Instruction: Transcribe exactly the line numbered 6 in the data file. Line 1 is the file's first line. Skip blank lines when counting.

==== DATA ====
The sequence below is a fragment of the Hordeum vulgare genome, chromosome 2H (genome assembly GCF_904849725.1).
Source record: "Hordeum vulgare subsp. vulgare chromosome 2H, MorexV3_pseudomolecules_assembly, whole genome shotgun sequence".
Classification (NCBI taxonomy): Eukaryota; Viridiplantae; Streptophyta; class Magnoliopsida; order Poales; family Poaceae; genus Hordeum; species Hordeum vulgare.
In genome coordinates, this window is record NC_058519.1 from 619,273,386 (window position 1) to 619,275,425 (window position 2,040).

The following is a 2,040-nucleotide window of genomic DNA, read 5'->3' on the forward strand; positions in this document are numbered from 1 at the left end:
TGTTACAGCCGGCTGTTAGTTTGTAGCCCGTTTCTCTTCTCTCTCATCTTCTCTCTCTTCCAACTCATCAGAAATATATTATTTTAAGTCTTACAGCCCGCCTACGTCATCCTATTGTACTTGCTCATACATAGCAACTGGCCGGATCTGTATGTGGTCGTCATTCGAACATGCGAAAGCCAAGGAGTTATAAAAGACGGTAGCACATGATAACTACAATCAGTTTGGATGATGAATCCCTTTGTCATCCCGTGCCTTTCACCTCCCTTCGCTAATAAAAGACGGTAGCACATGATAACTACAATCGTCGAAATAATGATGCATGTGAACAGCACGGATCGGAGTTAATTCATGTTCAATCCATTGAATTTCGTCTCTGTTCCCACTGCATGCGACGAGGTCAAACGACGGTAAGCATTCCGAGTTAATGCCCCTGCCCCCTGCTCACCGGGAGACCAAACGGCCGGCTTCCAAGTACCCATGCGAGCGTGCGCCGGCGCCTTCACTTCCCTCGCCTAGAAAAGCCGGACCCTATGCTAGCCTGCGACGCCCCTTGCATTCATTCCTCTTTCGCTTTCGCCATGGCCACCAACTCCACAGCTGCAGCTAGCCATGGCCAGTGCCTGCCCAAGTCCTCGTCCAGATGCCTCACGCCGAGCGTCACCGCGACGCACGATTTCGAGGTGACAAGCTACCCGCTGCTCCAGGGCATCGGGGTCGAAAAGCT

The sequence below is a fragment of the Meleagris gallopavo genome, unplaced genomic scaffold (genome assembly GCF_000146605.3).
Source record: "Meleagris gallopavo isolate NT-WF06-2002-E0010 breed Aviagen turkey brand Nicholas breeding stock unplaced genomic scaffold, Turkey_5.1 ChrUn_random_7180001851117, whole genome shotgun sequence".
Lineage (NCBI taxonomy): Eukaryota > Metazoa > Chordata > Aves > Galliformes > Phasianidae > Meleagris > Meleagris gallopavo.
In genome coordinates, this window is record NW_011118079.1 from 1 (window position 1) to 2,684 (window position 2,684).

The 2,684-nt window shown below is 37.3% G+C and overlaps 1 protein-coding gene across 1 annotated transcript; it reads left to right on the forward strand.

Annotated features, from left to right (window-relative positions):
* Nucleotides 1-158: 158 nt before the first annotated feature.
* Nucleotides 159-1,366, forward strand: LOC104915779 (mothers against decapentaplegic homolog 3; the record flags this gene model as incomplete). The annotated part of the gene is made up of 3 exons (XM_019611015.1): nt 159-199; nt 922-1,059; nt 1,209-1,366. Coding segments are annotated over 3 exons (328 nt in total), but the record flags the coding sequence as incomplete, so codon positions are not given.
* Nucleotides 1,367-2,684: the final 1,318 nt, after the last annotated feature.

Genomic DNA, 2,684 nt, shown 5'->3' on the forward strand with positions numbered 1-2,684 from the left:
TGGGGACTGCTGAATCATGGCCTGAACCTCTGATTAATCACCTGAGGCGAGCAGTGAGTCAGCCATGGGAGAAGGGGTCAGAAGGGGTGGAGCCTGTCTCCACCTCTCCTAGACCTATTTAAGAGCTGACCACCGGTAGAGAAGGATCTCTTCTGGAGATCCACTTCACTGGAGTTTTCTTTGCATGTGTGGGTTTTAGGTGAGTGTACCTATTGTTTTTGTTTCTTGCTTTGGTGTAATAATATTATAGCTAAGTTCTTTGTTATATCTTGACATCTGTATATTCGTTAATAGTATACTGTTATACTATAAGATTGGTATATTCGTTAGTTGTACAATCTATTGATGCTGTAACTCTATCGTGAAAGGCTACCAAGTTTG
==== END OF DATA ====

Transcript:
TGTTACAGCCGGCTGTTAGTTTGTAGCCCGTTTCTCTTCTCTCTCATCTTCTCTCTCTTCCAACTCATCAGAAATATATTATTTTAAGTCTTACAGCCCGCCTACGTCATCCTATTGTACTTGCTCATACATAGCAACTGGCCGGATCTGTATGTGGTCGTCATTCGAACATGCGAAAGCCAAGGAGTTATAAAAGACGGTAGCACATGATAACTACAATCAGTTTGGATGATGAATCCCTTTGTCATCCCGTGCCTTTCACCTCCCTTCGCTAATAAAAGACGGTAGCACATGATAACTACAATCGTCGAAATAATGATGCATGTGAACAGCACGGATCGGAGTTAATTCATGTTCAATCCATTGAATTTCGTCTCTGTTCCCACTGCATGCGACGAGGTCAAACGACGGTAAGCATTCCGAGTTAATGCCCCTGCCCCCTGCTCACCGGGAGACCAAACGGCCGGCTTCCAAGTACCCATGCGAGCGTGCGCCGGCGCCTTCACTTCCCTCGCCTAGAAAAGCCGGACCCTATGCTAGCCTGCGACGCCCCTTGCATTCATTCCTCTTTCGCTTTCGCCATGGCCACCAACTCCACAGCTGCAGCTAGCCATGGCCAGTGCCTGCCCAAGTCCTCGTCCAGATGCCTCACGCCGAGCGTCACCGCGACGCACGATTTCGAGGTGACAAGCTACCCGCTGCTCCAGGGCATCGGGGTCGAAAAGCT